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Anthony Mcdowell

Gresham, Oregon, USA

U.S. Army

SSG, Army Reserves, 671st Engineer Company

01/30/2011, Gresham, Oregon, USA

Family and friends gathered Monday under an iron-gray sky at Willamette National Cemetery to honor Anthony McDowell, a military veteran who was shot to death by Gresham police last week outside his home. They grieved, but they also wondered: How did it come to this? How could a man so dedicated to his community and fellow soldiers die such a violent death at the hands of police officers?

“There’s a lot of unanswered questions,” said Sharon Brunner, a friend who was waiting for the funeral procession at the cemetery.

McDowell, 50, was holding a rifle when he was killed on Jan. 31 during an encounter with officers. The Gresham Police Department said in the immediate aftermath of the shooting that officers were dispatched to the house after McDowell’s wife called to report that he was suicidal. A full account of the shooting has not been released. But McDowell’s family said in a statement that he was holding the rifle over his head when he was shot and didn’t know police were outside his house. Two officers have been placed on paid administrative leave while the shooting is being investigated. The case was expected to go before a Multnomah County grand jury. The nature of McDowell’s death was a backdrop for his funeral and the burial that followed. But it was his life that mourners came to celebrate.

At the start of the funeral at Good Shepherd Community Church in Boring, Chaplain Mike Friend surveyed the mourners on the gymnasium floor.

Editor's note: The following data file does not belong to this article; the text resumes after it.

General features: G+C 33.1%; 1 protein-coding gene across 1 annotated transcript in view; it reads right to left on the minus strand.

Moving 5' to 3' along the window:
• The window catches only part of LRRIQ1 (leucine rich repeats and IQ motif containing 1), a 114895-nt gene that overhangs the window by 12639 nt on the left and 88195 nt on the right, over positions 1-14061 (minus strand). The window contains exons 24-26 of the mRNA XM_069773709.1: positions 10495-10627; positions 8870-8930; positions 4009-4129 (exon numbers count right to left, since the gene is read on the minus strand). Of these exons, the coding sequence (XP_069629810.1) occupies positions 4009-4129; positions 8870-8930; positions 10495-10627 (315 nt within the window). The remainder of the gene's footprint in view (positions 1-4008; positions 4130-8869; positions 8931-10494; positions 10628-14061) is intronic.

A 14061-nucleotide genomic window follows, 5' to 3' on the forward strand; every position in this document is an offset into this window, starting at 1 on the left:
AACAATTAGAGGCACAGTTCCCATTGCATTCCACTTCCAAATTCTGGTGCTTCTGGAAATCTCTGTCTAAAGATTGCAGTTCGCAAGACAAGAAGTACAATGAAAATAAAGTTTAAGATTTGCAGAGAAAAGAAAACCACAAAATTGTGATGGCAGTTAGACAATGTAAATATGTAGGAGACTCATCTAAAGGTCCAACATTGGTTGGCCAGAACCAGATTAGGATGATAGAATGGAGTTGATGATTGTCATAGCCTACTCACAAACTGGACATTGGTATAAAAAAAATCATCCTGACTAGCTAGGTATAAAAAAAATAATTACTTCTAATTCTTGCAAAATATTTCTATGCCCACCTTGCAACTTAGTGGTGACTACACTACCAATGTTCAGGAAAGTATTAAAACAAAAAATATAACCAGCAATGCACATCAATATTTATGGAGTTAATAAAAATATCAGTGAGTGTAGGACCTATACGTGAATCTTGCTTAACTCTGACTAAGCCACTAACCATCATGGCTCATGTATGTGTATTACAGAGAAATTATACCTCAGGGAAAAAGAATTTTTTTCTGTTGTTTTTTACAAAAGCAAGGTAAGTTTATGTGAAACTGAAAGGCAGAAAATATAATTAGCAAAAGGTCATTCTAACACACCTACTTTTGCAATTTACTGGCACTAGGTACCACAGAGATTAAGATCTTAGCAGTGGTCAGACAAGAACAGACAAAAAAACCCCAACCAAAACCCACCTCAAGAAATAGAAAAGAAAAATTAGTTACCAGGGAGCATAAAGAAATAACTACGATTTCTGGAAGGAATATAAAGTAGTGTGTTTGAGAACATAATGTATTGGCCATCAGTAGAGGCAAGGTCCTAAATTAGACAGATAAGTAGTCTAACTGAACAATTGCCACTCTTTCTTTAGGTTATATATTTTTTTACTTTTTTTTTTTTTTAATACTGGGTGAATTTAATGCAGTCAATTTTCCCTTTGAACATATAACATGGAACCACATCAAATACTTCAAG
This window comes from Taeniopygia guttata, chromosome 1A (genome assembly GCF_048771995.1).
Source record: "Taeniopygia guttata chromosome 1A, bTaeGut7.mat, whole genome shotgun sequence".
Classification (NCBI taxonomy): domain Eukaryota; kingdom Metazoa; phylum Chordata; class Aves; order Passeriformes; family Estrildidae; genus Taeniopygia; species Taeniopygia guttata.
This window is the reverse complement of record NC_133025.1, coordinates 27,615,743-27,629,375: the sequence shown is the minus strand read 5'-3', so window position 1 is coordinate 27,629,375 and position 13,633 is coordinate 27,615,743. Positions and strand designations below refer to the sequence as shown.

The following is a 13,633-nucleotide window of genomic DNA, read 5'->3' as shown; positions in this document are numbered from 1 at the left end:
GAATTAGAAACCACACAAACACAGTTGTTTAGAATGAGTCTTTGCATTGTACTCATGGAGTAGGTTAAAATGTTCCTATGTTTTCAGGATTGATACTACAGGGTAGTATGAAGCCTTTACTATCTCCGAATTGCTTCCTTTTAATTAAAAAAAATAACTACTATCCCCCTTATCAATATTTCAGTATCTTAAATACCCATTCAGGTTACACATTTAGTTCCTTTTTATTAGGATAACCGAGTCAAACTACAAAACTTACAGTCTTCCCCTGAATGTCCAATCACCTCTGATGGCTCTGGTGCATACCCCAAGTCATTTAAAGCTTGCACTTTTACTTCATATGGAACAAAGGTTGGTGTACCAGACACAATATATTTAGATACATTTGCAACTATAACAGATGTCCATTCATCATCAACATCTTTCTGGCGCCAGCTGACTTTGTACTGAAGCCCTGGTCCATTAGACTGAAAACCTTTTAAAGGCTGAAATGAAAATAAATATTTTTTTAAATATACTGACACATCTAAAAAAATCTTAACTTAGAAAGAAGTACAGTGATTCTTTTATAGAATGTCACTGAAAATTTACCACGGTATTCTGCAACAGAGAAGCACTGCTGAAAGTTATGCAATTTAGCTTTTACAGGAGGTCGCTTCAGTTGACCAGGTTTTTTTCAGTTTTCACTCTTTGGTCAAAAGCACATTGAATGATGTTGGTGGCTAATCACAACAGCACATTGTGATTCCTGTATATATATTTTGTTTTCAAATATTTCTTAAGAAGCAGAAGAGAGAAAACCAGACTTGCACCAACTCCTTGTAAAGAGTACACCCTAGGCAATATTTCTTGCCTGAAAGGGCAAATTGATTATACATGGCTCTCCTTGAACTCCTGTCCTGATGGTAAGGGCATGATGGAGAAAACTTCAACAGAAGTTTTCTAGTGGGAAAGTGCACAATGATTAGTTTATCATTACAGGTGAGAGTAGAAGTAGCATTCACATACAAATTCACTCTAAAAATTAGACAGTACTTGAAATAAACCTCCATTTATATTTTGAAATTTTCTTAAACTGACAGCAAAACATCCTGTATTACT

“This is a good-sized crowd,” Friend said. “That’s a testament to Anthony McDowell.”

McDowell was remembered as a devoted father, husband and a “patriot.”

He had been in the Navy and the Army Reserve and served in Iraq. He was also the founder of a nonprofit that aids veterans called Sergeant McDowell’s Military Relief. His friends called him “Sarge.” McDowell raised money to help veterans and their families. He threw Christmas parties. He bought gifts for children. And he helped soldiers who’d recently returned from war in their efforts to re-engage with society. Sometimes, friends have said, money for Sergeant McDowell’s Military Relief came out of Anthony McDowell’s pocket.

“He bent over backward in helping those soldiers,” said Kenneth Claiborne, one of the mourners who said he knew McDowell through the military.

After the funeral service at the church, the long, slow procession of cars and motorcycles made its way through the winding roads of the cemetery. When the procession stopped, six young soldiers escorted McDowell’s flag-draped casket from the hearse. A horn played taps. McDowell’s family was given the flag from his casket. And then, about the time the casket was taken to be buried, the sun came out.


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